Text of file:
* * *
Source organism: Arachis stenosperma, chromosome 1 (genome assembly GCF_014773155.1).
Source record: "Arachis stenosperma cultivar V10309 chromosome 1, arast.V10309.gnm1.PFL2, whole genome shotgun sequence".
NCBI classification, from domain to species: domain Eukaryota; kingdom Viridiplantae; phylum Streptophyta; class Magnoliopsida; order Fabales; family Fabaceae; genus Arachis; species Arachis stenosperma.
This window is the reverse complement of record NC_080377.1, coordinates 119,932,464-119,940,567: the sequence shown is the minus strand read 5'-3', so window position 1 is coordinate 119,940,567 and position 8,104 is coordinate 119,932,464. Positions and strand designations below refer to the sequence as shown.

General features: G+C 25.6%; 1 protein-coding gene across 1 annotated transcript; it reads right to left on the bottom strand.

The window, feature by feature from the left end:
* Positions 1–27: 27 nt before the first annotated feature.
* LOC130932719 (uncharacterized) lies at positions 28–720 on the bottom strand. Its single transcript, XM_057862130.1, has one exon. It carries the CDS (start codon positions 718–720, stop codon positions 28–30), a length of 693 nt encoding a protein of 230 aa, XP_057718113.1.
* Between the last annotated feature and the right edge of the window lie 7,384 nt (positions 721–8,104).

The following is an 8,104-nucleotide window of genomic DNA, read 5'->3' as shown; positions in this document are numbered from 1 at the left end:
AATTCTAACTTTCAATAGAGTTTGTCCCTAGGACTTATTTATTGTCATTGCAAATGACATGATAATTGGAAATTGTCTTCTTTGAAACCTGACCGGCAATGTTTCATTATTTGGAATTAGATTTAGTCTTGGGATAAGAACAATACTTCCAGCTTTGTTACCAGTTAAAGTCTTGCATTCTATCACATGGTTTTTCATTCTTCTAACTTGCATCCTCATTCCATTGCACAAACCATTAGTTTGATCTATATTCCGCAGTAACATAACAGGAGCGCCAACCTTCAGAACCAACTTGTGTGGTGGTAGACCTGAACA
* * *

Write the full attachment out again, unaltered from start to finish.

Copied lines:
Source organism: Arachis stenosperma, chromosome 1 (genome assembly GCF_014773155.1).
Source record: "Arachis stenosperma cultivar V10309 chromosome 1, arast.V10309.gnm1.PFL2, whole genome shotgun sequence".
NCBI classification, from domain to species: domain Eukaryota; kingdom Viridiplantae; phylum Streptophyta; class Magnoliopsida; order Fabales; family Fabaceae; genus Arachis; species Arachis stenosperma.
This window is the reverse complement of record NC_080377.1, coordinates 119,932,464-119,940,567: the sequence shown is the minus strand read 5'-3', so window position 1 is coordinate 119,940,567 and position 8,104 is coordinate 119,932,464. Positions and strand designations below refer to the sequence as shown.

General features: G+C 25.6%; 1 protein-coding gene across 1 annotated transcript; it reads right to left on the bottom strand.

The window, feature by feature from the left end:
* Positions 1–27: 27 nt before the first annotated feature.
* LOC130932719 (uncharacterized) lies at positions 28–720 on the bottom strand. Its single transcript, XM_057862130.1, has one exon. It carries the CDS (start codon positions 718–720, stop codon positions 28–30), a length of 693 nt encoding a protein of 230 aa, XP_057718113.1.
* Between the last annotated feature and the right edge of the window lie 7,384 nt (positions 721–8,104).

The following is an 8,104-nucleotide window of genomic DNA, read 5'->3' as shown; positions in this document are numbered from 1 at the left end:
AATTCTAACTTTCAATAGAGTTTGTCCCTAGGACTTATTTATTGTCATTGCAAATGACATGATAATTGGAAATTGTCTTCTTTGAAACCTGACCGGCAATGTTTCATTATTTGGAATTAGATTTAGTCTTGGGATAAGAACAATACTTCCAGCTTTGTTACCAGTTAAAGTCTTGCATTCTATCACATGGTTTTTCATTCTTCTAACTTGCATCCTCATTCCATTGCACAAACCATTAGTTTGATCTATATTCCGCAGTAACATAACAGGAGCGCCAACCTTCAGAACCAACTTGTGTGGTGGTAGACCTGAACA